Granite Facts

Granite Facts
Granite is an igneous rock with grains large enough to be seen with the naked eye. It is light-colored and forms from the slow crystallization of mama below the Earth's surface. It is made up mainly of quartz and feldspar. There are also minor amounts of mica, amphiboles, and other minerals. Due to its mineral composition, granite may appear as red, pink, gray, or white with dark mineral grains visible throughout the rock. It is the most popular and best known rock as it is the most common igneous rock found at the Earth's surface. It is found in many objects people use in their daily lives. Granite is everywhere, especially in a city.
Interesting Granite Facts:
Granite is the most abundant rock in the continental crust of the Earth. It is exposed in cores of many mountain ranges in large areas known as batholiths and in core areas of continents known as shields.
The mineral crystals show that it cooled slowly from molten rock material, occurring beneath the Earth's surface, and requiring a long period of time.
If granite is exposed at the Earth's surface, it occurred because the granite rocks were uplifted and the overlying sedimentary rocks were eroded.
Beneath sedimentary rocks, granites, metamorphosed granites, or related rocks are usually beneath this cover. They are then known as basement rocks.
The definitions used for granite often lead to communication about the rock and sometimes causes confusion. There are multiple definitions sometimes used. There are actually three ways granite is defined.
In a simple course about rocks, granite may be defined as a coarse-grained, light igneous rock composed mainly of feldspars and quartz, along with mica and amphibole minerals.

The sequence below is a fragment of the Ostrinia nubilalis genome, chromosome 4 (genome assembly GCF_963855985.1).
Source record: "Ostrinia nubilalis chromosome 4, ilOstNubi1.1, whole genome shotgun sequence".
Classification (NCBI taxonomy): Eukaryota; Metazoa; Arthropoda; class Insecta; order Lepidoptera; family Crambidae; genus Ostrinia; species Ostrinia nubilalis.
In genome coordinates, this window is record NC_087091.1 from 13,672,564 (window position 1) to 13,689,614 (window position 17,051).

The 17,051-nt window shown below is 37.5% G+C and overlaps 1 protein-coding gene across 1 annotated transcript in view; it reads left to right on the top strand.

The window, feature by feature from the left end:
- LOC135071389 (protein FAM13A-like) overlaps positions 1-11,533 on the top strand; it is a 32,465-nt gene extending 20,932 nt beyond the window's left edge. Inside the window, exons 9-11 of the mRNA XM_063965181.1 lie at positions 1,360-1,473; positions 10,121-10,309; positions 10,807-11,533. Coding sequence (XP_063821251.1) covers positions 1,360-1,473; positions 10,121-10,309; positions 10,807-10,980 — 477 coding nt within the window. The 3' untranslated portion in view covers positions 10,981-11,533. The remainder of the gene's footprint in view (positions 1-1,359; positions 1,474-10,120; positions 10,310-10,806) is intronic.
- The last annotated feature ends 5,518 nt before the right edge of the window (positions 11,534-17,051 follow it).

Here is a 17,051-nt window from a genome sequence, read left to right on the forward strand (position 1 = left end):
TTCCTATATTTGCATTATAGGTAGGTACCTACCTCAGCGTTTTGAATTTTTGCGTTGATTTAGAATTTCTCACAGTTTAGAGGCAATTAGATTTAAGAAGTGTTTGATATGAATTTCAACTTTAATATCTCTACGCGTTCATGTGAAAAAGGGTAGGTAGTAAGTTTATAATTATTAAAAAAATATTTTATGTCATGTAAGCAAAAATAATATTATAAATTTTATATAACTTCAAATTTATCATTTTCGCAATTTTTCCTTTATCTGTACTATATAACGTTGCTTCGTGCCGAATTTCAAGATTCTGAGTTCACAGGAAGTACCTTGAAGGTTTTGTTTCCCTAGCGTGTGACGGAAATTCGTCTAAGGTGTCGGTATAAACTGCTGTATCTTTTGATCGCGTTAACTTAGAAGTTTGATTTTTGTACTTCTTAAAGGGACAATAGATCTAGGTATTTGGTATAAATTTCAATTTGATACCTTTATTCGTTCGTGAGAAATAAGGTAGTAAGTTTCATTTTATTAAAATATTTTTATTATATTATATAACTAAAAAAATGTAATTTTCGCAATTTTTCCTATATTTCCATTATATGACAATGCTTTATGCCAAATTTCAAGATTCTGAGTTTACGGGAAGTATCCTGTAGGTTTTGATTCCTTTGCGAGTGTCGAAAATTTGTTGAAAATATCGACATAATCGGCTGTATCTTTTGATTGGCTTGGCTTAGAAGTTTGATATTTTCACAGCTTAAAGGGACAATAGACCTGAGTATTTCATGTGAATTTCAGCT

A rock specialist will identify the exact composition of the rock, and many of the experts will not use granite to describe the rock unless it meets a certain percentage of minerals. They may call it an alkali granite, granodiorite, pegmatite, or aplite.
The commercial definition used by sellers and buyers usually call rocks with visible grains that are harder than marble as granite. They may call gabbro, basalt, pegmatite, gneiss, and many other rocks granite.
Granite's fame comes from many world-famous natural exposures including Stone Mountain, Georgia; Yosemite Valley, California; Pike's Peak, Colorado; and White Mountains, New Hampshire.
Granite is often defined as a "dimension stone" that can be cut into specific lengths, widths, and thicknesses.
Granite is tough enough to resist most abrasion, bear large weights, resist weathering, and can accept polish. It is a very desirable and useful stone.
Most granite in the United States comes from Idaho, New Hampshire, Georgia, Massachusetts, and South Dakota.
Granite has been used for thousands of years, in outside and inside environments as building material, bridges, paving, monuments, granite slabs, tiles, countertops, and many other places. In addition, it may be used as crushed stone in road construction.
Granite's cost is much higher than in price than other man-made materials for projects, but it is considered a prestige material, used to impress others because of its elegance, durability, and quality.

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